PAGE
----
information you will need to give, and how to follow up, please see the
Reporting Animal Cruelty section of the ASPCA website.
Why Is Reporting
First and foremost,
of course, reporting instances of animal cruelty or neglect is critical to
ending the abuse that you have observed. For instance, because a would-be
customer of a backyard breeder / dog hoarder reported the crowded, filthy, and
stinking conditions she found when she went to purchase a puppy that she read
about in a classified ad, a team of several humane agencies was able to
intervene. (There were 76 mostly large-breed dogs and puppies living in the
crowded backyard pictured here; see Drive To Save Lives for the details.)
Even if it's one
of those frustrating "borderline" situations just inside of the law,
your report will be part of a file documenting that situation, and might just
be the additional evidence needed to prosecute at a later date.
some law enforcement agencies put a low priority on animal cruelty reports. The
laws are vague, and with a few exceptions, most police academies don't offer
classes on conducting animal abuse investigations. In such cases, sometimes a
polite reminder is appropriate that animal abuse (dog fighting in particular)
is often directly connected with other illegal activities, such as drug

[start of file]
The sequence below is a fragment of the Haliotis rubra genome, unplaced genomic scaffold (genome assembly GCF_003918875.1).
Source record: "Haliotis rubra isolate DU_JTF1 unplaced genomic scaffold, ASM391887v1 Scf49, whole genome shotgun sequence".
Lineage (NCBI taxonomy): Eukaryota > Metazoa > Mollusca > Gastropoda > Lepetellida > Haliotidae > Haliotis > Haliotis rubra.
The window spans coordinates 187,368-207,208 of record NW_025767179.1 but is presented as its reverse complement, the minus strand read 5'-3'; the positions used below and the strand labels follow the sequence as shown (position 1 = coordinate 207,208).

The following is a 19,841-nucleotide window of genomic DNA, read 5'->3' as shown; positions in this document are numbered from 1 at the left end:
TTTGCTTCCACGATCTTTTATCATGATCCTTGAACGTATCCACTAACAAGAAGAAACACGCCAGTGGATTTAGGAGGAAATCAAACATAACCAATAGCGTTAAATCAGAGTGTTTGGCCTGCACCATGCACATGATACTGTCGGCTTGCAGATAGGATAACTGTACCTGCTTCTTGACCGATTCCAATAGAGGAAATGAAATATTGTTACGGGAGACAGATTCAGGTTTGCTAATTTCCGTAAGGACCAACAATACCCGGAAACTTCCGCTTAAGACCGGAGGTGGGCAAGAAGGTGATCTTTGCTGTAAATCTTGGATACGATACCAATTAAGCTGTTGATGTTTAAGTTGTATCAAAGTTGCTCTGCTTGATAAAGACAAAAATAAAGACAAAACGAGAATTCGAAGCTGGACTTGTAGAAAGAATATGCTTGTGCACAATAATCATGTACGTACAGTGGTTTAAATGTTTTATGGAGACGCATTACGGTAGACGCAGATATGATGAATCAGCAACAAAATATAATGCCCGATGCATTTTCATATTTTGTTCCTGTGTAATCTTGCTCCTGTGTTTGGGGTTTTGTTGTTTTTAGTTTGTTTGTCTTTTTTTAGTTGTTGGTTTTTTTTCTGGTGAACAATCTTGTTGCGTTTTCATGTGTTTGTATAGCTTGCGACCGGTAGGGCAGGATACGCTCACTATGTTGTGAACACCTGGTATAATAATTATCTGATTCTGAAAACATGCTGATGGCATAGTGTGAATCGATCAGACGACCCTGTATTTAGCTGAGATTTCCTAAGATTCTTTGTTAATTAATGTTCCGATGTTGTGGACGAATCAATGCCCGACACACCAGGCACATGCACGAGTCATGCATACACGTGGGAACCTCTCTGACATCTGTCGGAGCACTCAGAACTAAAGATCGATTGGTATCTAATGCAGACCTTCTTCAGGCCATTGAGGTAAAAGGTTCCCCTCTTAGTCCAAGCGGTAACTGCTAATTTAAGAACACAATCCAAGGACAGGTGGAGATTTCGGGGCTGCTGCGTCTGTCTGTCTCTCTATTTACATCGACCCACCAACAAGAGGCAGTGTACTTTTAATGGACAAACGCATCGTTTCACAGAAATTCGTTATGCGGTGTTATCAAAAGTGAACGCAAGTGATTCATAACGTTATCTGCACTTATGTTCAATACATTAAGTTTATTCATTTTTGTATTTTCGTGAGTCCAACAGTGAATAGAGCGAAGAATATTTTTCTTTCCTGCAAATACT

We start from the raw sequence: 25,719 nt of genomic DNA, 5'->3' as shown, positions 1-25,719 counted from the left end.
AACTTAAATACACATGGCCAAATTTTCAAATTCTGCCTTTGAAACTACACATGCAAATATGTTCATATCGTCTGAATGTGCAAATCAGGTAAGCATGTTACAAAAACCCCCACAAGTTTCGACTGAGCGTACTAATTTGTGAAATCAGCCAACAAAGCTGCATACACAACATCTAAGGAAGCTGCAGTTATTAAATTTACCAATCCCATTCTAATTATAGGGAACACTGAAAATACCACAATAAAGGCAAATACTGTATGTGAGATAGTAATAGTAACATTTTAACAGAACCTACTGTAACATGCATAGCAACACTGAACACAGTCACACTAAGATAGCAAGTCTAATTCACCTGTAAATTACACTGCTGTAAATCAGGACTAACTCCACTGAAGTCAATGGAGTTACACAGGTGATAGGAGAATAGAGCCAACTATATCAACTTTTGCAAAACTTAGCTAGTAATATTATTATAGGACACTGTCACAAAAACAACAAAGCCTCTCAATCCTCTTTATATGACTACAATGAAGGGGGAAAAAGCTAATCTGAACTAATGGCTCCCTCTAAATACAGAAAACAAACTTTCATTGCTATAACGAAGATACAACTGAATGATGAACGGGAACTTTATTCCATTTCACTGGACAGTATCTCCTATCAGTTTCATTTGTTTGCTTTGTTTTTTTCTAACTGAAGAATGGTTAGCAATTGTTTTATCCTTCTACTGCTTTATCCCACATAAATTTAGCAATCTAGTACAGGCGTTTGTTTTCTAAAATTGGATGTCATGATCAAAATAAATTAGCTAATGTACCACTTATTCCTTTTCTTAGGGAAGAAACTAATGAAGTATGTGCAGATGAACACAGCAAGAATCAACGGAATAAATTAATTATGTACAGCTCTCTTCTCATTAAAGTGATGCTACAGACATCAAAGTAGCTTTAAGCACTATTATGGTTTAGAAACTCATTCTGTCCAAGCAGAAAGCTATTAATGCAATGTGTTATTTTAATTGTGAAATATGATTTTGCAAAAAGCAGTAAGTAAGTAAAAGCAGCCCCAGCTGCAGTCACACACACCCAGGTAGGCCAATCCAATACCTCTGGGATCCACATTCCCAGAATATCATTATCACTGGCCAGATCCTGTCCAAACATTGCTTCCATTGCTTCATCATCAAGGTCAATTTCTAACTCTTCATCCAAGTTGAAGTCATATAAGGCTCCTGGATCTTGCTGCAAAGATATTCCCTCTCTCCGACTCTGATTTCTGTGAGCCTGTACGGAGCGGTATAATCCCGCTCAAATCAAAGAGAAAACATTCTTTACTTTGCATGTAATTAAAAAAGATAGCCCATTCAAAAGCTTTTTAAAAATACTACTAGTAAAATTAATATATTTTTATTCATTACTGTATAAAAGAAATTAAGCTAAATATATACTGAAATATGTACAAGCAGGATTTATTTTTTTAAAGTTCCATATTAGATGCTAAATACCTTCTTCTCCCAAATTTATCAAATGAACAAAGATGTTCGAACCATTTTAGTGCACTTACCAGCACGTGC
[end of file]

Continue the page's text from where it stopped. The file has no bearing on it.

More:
dealing, gambling, firearms violations, etc. In the case of puppy millers, the
illegal activities could include federal, state, and local tax fraud to the
tune of several thousand dollars a year!
Sometimes, we need
to remind others that those who are cruel to animals will also be cruel to
other humans if given the chance. There is a documented link between animal
abuse and violent acts against people; many notorious killers
"practiced" on animals first.
Animal abuse in a
household may also be an indicator of spousal, elder, or child abuse. In
domestic violence situations, a pet is often held "hostage" to
control the behavior of another adult or a child, and a child who is cruel to
animals may be "acting out" what is happening in his/her home.
For a good article
on all facets of the connection between animal abuse and viloence against
humans, please see the Humane Society of the US website:
Animal Cruelty and Human Violence: A documented connection.
You can also download the
HSUS "First Strike" brochure or
Common Bond Between Animal Abuse and Child Abuse in pdf.
Please see our
Animal Hoarding section for more
insight into this problem -- which is more common than you might thing.
Share with your
local police, sheriff department, prosecutors, etc. to remind them why it is
important to investigate and prosecute "animal cases."
Always, always, ALWAYS be courteous and respectful
when dealing with law enforcement officers, animal control representatives, and
the people in the prosecutor's office! You will do the animals you are
trying to help much more harm than good if you are pushy, argumentative, rude,
Where Can I Learn More?
WI Certified Humane